Director: Tom Hooper
Starring: Hugh Jackman, Russell Crowe, Anne Hathaway, Amanda Seyfried, Sasha Baron Cohen, Helena Bonham Carter, Eddie Redmayne
Written by: (book) Claude-Michel Schonberg, Alain Boubil, (lyrics) Herbert Kretzmer, (novel) Victor Hugo, (screenplay) William Nicholson and (additional text) James Fenton
Running Time: 157 mins
Release date: 11th January 2013
For almost 30 years, Les Miserables has been playing to packed houses in London’s West End. I, myself, spent two and a half very happy years working in the production in the late 80s and so when the film finally got made, I was more than a little excited to see what has been done. Has the biggest musical in the world translated to the screen well? Kind of…
Set around the time of the French Revolution, Jean Valjean has been paroled after spending 19 years as a prisoner for stealing a loaf of bread. Skipping bail, he steals some silver from a priest who saves him from the police but tells him to use the silver wisely to change his ways. He does and becomes mayor of a small town in France but his past soon catches up with him in the form of Chief of Police, Javert.
Valjean meets a dying woman, Fantine and promises her to look after her daughter, Cosette. Years later, as the people of France rise up against the royalty, a young revolutionary, Marius, falls in love with Cosette and as Valjean cannot protect her from his past, is willing to give her up to the young man, even though he is fighting behind the infamous barricades against the Royal army. All this while, Javert hasn’t given up on bringing Valjean to justice.
Victor Hugo immense novel was bravely translated into the hit musical and even though originally panned by the critics, it has gone on to having global success. It has taken years for the film to finally arrive and in control of bringing it to the screen is Oscar winning director Tom Hooper, who did an amazing job on The King’s Speech. Here he has the daunting task of delivering and for me, it didn’t blow me completely away.
The main trouble is the size of the production. On the stage, it is huge. Huge sets, huge musical numbers, the stage is filled with bodies, sound and visuals. So bringing that scale to the big screen, this should have been enormous. It’s not. It starts off with a bang. A huge ship being pulled by prisoners in a crash of waves while the first few chords of the score literally shakes the seats. It then has the effect of someone saying: “It’s too loud, can we turn it down a bit” and so both sound and visual become small. Most of the scenes are filmed either in extreme close ups or mid-shots, so we don’t get an epic feel at all.
Take, for example, Master Of The House, one of the few lighter numbers in the show. This should be a larger than life extravaganza with the audience not knowing where to look. Instead, the camera concentrates on Sasha Baron Cohen and Helena Bonham Carter’s pickpocketing and thieving and never fully explores the Inn’s vibrant atmosphere.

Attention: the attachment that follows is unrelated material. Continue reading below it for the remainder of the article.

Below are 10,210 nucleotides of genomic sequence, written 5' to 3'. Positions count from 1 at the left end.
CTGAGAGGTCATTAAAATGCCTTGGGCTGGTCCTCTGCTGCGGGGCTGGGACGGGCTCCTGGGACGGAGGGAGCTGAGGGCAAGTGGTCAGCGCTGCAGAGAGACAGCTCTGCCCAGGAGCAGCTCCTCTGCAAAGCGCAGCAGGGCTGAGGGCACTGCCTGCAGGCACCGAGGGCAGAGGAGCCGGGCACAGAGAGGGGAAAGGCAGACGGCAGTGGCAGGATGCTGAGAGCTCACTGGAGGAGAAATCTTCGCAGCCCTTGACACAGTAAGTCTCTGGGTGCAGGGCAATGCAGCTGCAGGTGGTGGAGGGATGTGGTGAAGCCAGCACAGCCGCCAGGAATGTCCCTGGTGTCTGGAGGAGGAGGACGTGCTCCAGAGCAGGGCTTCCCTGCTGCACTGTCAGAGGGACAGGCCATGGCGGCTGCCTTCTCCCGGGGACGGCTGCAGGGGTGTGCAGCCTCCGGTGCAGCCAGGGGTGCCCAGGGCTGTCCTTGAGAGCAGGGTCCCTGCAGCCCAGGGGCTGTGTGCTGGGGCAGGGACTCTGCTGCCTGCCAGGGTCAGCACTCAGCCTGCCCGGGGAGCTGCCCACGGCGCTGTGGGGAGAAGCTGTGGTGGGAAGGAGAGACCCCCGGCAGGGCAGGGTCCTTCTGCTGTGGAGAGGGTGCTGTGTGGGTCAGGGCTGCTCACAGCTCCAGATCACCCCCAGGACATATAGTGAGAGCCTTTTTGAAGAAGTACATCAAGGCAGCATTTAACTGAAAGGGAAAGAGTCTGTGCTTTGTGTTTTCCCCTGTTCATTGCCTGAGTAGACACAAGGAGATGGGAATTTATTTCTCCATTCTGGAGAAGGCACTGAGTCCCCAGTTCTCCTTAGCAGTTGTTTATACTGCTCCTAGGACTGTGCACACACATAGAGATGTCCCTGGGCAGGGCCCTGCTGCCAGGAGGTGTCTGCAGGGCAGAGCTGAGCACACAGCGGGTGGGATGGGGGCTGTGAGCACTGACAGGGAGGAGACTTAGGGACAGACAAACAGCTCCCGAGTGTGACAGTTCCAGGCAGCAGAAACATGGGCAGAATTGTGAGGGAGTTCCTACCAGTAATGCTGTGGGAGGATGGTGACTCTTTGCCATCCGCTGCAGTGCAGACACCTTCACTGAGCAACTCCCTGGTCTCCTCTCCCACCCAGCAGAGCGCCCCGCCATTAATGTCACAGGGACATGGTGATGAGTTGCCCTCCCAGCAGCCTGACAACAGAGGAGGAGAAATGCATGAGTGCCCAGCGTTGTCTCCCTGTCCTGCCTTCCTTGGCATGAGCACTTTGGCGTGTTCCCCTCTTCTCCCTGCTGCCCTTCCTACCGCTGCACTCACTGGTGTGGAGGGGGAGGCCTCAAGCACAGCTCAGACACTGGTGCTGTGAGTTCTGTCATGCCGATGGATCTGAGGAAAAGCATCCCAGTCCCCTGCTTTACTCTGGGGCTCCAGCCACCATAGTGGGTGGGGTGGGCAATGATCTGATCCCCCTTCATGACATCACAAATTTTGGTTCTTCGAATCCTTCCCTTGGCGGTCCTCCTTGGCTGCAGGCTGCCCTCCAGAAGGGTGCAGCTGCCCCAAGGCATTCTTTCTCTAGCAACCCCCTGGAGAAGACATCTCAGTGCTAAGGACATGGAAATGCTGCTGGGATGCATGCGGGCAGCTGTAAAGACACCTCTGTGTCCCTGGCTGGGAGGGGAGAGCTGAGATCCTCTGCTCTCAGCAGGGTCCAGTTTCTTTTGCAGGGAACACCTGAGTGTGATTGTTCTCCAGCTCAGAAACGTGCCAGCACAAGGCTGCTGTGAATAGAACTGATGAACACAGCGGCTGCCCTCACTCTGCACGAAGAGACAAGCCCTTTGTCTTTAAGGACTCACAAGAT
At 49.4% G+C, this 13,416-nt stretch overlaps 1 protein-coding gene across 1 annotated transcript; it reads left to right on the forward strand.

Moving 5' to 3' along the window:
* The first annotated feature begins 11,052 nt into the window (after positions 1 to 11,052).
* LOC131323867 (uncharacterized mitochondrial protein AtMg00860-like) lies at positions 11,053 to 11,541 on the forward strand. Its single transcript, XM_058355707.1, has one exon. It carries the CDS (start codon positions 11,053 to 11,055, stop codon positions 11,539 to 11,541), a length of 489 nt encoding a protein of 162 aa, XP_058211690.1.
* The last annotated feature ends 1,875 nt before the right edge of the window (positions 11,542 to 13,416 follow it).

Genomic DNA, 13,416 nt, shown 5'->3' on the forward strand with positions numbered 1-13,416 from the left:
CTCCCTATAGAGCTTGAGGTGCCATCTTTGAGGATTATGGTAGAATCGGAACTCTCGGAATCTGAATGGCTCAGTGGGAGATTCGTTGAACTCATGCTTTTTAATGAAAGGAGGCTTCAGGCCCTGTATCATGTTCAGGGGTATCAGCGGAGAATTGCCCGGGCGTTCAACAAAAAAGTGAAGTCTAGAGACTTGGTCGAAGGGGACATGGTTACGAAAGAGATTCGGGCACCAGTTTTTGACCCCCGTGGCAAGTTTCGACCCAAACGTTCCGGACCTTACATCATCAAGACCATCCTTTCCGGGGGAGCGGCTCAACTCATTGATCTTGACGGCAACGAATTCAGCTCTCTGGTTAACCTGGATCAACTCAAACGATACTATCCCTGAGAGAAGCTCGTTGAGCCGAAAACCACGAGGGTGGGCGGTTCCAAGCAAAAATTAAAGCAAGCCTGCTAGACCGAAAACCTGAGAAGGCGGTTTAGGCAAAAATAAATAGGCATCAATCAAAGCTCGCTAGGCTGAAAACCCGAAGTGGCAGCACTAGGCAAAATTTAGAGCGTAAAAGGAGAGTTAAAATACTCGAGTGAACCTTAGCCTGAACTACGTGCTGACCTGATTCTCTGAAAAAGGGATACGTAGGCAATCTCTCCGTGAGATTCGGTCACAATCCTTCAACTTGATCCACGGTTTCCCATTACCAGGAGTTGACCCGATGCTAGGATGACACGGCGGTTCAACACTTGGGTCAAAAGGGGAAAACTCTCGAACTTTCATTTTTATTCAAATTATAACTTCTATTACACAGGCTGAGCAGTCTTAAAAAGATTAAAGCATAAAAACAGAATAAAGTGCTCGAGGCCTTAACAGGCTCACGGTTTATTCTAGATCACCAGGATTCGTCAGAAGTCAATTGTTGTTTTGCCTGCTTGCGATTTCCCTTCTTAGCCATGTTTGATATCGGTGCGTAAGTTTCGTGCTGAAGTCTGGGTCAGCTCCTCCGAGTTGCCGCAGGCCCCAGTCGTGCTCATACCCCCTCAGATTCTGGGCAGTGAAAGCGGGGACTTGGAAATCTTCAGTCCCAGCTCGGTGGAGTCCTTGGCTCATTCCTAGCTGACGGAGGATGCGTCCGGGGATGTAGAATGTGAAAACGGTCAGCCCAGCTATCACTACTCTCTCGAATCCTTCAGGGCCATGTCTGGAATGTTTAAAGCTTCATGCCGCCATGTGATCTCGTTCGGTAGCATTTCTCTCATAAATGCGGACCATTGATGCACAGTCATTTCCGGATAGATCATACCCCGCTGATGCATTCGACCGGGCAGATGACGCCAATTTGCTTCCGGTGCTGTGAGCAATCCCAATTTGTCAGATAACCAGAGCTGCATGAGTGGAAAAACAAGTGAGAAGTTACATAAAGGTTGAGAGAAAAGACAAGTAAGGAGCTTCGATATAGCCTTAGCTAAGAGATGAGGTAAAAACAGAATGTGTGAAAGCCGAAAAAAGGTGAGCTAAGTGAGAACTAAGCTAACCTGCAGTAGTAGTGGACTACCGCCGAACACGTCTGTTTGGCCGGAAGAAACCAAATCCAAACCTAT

The close-up do work for some of the more intimate numbers but I wanted to be blown away by the grandeur of the piece and it only delivers that in small measures. Even the mighty barricade isn’t so mighty and when the film ends and we see a huge barricade, you scream out “that’s what I wanted from the beginning!”
The performances are mostly good to excellent with really only one weak spot. Hugh Jackman as Valjean has the power physically for the role and in most places, he does vocally. The film’s added attraction is that it was recorded live so what you see on screen is actually being sung as we watch and not pre-recorded and mimed like most movie musicals. Jackson does gives us a strong Valjean but there are odd moments when he struggles with a few high notes.
Eddie Redmayne as Marius is perfectly cast and his standout performance is the beautiful yet heartbreaking Empty Chairs At Empty Tables, which is extraordinary. Samantha Barks makes for a delicious Eponine while Amanda Seyfried as the sweet, grown-up Cosette is fine but I did expect her to burst into ABBA tunes during her songs (see Mamma Mia). Baron Cohen and Bonham Carter are hilarious as the thieving Thenardiers and almost steal the whole film from everyone.
The only weak point is Russell Crowe as Javert. He looks the part, he acts the part but his singing voice struggles and it becomes very noticeable when he duets with Jackman and you almost lose what Crowe is singing over Jackman’s power. He does get better in the second half but he sounds like he cannot contain the high notes. There is also a strange thing occurring when Javert is left alone. Walking on the edge of things seem to be his habit. It happens twice during the film and you wonder if they were not hammering the imagery home too much.
The standout performance, for me, was Anne Hathaway as Fantine. I have seen so many version of the now classic I Dreamed A Dream but I have never seen a version like this. She literally is exhilarating, completely reinventing a now standard song and delivering it with such passion and emotion, I dare anyone not to be emotionally drained after watching it. If there is one reason to see this film, this is it.
I really wanted to love this film but the disappointing scale of it meant that I liked it but wished I was blown away by it. Some films demand to be seen in the cinema. Les Miserables should have been one of them. Instead, you could watch it on the TV and not miss anything. Sometimes big can be beautiful. If only someone had told Tom Hooper.